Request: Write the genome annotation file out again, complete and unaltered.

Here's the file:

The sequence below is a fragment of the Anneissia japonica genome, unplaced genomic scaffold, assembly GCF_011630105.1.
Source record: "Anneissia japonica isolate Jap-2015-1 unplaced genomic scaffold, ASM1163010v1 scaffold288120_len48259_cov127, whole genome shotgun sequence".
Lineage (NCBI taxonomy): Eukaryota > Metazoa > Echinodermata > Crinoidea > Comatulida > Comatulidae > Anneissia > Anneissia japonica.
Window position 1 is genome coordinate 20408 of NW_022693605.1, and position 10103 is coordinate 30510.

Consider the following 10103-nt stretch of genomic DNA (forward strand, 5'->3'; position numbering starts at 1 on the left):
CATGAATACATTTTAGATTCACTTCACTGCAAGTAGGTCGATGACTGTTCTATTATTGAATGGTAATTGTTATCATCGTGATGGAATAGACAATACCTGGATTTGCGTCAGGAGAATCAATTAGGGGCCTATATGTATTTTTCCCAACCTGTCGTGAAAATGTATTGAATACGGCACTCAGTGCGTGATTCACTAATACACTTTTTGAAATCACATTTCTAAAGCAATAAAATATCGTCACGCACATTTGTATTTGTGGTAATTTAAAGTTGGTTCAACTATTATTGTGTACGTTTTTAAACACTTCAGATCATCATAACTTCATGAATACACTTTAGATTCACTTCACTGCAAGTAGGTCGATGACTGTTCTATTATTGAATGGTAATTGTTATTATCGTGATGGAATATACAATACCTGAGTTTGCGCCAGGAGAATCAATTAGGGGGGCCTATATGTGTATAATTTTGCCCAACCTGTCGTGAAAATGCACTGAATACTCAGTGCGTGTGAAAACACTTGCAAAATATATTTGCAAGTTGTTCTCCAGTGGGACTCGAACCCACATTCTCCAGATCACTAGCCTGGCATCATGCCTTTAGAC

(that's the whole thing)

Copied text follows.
The sequence below is a fragment of the Anneissia japonica genome, unplaced genomic scaffold, assembly GCF_011630105.1.
Source record: "Anneissia japonica isolate Jap-2015-1 unplaced genomic scaffold, ASM1163010v1 scaffold288120_len48259_cov127, whole genome shotgun sequence".
Lineage (NCBI taxonomy): Eukaryota > Metazoa > Echinodermata > Crinoidea > Comatulida > Comatulidae > Anneissia > Anneissia japonica.
Window position 1 is genome coordinate 20408 of NW_022693605.1, and position 10103 is coordinate 30510.

Consider the following 10103-nt stretch of genomic DNA (forward strand, 5'->3'; position numbering starts at 1 on the left):
CATGAATACATTTTAGATTCACTTCACTGCAAGTAGGTCGATGACTGTTCTATTATTGAATGGTAATTGTTATCATCGTGATGGAATAGACAATACCTGGATTTGCGTCAGGAGAATCAATTAGGGGCCTATATGTATTTTTCCCAACCTGTCGTGAAAATGTATTGAATACGGCACTCAGTGCGTGATTCACTAATACACTTTTTGAAATCACATTTCTAAAGCAATAAAATATCGTCACGCACATTTGTATTTGTGGTAATTTAAAGTTGGTTCAACTATTATTGTGTACGTTTTTAAACACTTCAGATCATCATAACTTCATGAATACACTTTAGATTCACTTCACTGCAAGTAGGTCGATGACTGTTCTATTATTGAATGGTAATTGTTATTATCGTGATGGAATATACAATACCTGAGTTTGCGCCAGGAGAATCAATTAGGGGGGCCTATATGTGTATAATTTTGCCCAACCTGTCGTGAAAATGCACTGAATACTCAGTGCGTGTGAAAACACTTGCAAAATATATTTGCAAGTTGTTCTCCAGTGGGACTCGAACCCACATTCTCCAGATCACTAGCCTGGCATCATGCCTTTAGAC